5 Ways to Create a High-Performance Team

Wednesday, June 26, 2019
Nick Williams
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Modern society, business and otherwise, is now driven by identity and personality. We are seeing the rise of identity politics as a driving force in every sphere of our world. In the past, you could be the biggest creepiest, selfish, sociopath in the known galaxy, but if you walked into a job interview with an impressive resume you could probably still lock down that high-powered job.  

This was especially true back when office politics were so archaic that things like inclusivity and team diversity were actually seen as roadblocks to success. Mad Men may be a pretty cool show, but thankfully it’s no longer a blueprint for workplaces.

There are still vestiges of the old boys club running the world, but things are slowly getting better for historically undervalued workplace contributors like women and people from different cultural backgrounds.  

With change comes more opportunities to build interesting and dynamic teams—but, with the rapidly evolving landscape of our society, many managers are at a loss concerning how to actually incorporate all of these vibrant new voices into the work space.   

Investors are noticing these changes as well, and since they’re the ones with the money, their opinions are pretty important. As stated in an article on team-building by McKinsey:

“...savvy investors in start-ups often value the quality of the team and the interaction of the founding members more than the idea itself. It’s why 90 percent of investors think the quality of the management team is the single most important nonfinancial factor when evaluating an IPO.”

So if you’re looking to up the quality of your team management, here are five important factors to consider when thinking about how to build a strong, high-performing team.  

1. Team composition: Everyone is important, even Ringo

There’s no denying that John Lennon was a great musician and songwriter, and probably neck-and-neck with Paul McCartney as the most recognizable Beatle. But can you imagine a band composed of 4 John Lennons?

It wouldn’t work because A) he had a reputation for being an overpowering know-it-all and B) all of the songs would sound exactly the same. Lennon needed songwriting contributions from Paul McCartney, he needed George Harrison’s understated presence to tie everything together, and he needed Ringo to be Ringo.

It might seem obvious, but the supporting cast is just as important as the star performer. The workplace ‘John Lennon’—the person who is always front and center in every discussion, making sure their voice is heard—needs a strong team to help contextualize their brilliant ideas and execute the specifics.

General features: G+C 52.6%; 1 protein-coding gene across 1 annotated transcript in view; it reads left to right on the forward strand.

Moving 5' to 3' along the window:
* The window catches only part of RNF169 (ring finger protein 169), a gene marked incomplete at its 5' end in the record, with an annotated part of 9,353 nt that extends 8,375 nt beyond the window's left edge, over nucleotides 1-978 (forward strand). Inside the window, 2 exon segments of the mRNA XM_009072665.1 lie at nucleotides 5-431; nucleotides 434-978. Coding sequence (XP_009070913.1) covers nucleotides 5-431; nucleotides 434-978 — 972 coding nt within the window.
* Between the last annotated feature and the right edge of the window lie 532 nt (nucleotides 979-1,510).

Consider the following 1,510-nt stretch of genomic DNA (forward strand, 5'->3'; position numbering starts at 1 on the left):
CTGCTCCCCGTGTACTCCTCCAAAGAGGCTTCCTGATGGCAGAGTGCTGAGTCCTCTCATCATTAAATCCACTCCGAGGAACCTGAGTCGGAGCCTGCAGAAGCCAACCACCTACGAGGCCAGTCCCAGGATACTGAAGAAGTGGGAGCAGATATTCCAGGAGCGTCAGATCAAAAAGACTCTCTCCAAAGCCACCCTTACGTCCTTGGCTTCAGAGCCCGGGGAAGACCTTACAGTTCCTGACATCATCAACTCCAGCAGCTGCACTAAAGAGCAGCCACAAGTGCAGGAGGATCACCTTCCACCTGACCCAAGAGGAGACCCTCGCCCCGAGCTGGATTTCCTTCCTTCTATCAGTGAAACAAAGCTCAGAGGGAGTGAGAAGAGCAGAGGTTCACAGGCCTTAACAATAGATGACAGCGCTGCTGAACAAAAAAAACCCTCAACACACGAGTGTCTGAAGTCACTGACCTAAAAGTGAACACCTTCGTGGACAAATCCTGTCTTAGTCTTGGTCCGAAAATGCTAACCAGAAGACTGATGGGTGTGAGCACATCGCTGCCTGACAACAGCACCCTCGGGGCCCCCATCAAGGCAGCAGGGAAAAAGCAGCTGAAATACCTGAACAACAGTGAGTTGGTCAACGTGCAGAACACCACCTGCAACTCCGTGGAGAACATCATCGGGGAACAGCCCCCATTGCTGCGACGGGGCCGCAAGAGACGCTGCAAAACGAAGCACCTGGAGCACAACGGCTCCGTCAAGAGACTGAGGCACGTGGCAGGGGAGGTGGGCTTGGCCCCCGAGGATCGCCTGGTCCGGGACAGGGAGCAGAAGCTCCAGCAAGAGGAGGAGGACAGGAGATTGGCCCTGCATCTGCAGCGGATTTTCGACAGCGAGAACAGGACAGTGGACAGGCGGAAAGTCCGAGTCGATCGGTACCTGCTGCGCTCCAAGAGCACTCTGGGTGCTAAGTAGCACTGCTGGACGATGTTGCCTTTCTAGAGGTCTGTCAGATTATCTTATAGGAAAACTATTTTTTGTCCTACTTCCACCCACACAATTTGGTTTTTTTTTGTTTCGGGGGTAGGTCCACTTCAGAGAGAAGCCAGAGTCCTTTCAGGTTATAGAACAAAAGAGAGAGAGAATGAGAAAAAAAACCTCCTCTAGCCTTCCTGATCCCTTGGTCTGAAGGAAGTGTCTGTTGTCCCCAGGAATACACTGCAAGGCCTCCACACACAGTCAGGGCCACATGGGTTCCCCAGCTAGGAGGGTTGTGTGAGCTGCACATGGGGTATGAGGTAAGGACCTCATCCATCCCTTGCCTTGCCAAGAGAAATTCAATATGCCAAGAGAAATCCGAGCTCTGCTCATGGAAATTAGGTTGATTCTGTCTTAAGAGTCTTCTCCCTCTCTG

A common issue with bad teams is that strong personalities go unchecked. It’s great that Bill is passionate and intense about accomplishing the team’s goals, but if he’s talking over everyone and stonewalling different perspectives and voices, Bill is more a problem than a contributor.  

A high-performing team doesn’t only achieve goals, they help each other improve and develop personal and professional competencies. Some people make a big fuss about keeping work and home life separate, and that might be best in theory. But a high-performing team should be composed of people that each member can trust as support networks, even if they were NOT colleagues.

2. Play to your team’s strengths

Some themes in education theory relate very closely to the workplace—especially, the ideas of inclusivity and UDL, or Universal Design for Learning. The Universal Design for Learning is an educational model based on architectural theory, UDA (Universal Design in Architecture).  

While the approach is designed for educational curriculum, the major concepts in UDL apply to building a high-performing team as well:

  • There should be the least amount of ‘barriers’ possible to promote fair education for all.

  • Everyone has different experiences, skills, and ways of understanding problems.

This relates very closely to the works of Educational psychologist Howard Gardner, a Harvard professor who came up with the theory of Multiple Intelligences. He states that everyone has at least one dominant form of ‘intelligence’—for example:

Visual-spatial, which prioritizes thinking in terms of charts, graphs, and physical imagery.

Interpersonal, which prioritizes working in groups and with other people.

Or,

Logical-mathematical, which prioritizes reasoning and calculating.

It can be helpful to identify and encourage different forms of learning and working with each employee. By doing so can lead to improved role assignments and workflow objectives within teams.

  • Following the above point, social and physical environments should be created to allow different thinkers to relate to problems from different perspectives, and therefore, help the common achievement by bringing as many solutions to the table as possible.

You might be saying to yourself —“well, that’s great for schools, but what the heck does that have to do with building a high-performance team?”

The answer, in one word, is diversity.

Allowing different people to play to their strengths will also inspire them to go above and beyond in their performance.  

3. Good Leadership—Russian Revolution? More like Russian Revelation

You might think you’re helping the process, but ask yourself: Are you exerting excessive control over your employees, or leading like you’re running an autocracy? If so, both strategies will never foster a healthy, high-performing team environment.  

Take Tsar Nicholas II as an example, the former Emperor of Russia thought he was an amazing leader, the beloved and respected ruler of his country—until the Russian Revolution happened and he realized that his people thought he was totally vile and incompetent, thus getting tossed on his royal butt.

A lack of respect for one’s leader may not result in forced abdication, but it definitely has dangerous results. If resentment is simmering in the workforce, deliverables are going to be sloppy and moral is going to sag.

Poor management tactics, like micromanagement, suck and nobody benefits from them. Not every aspect of every person’s roles and responsibilities needs to be overseen at every second. Just as a good leader needs to be trusted, employees need to have their skills validated through trust.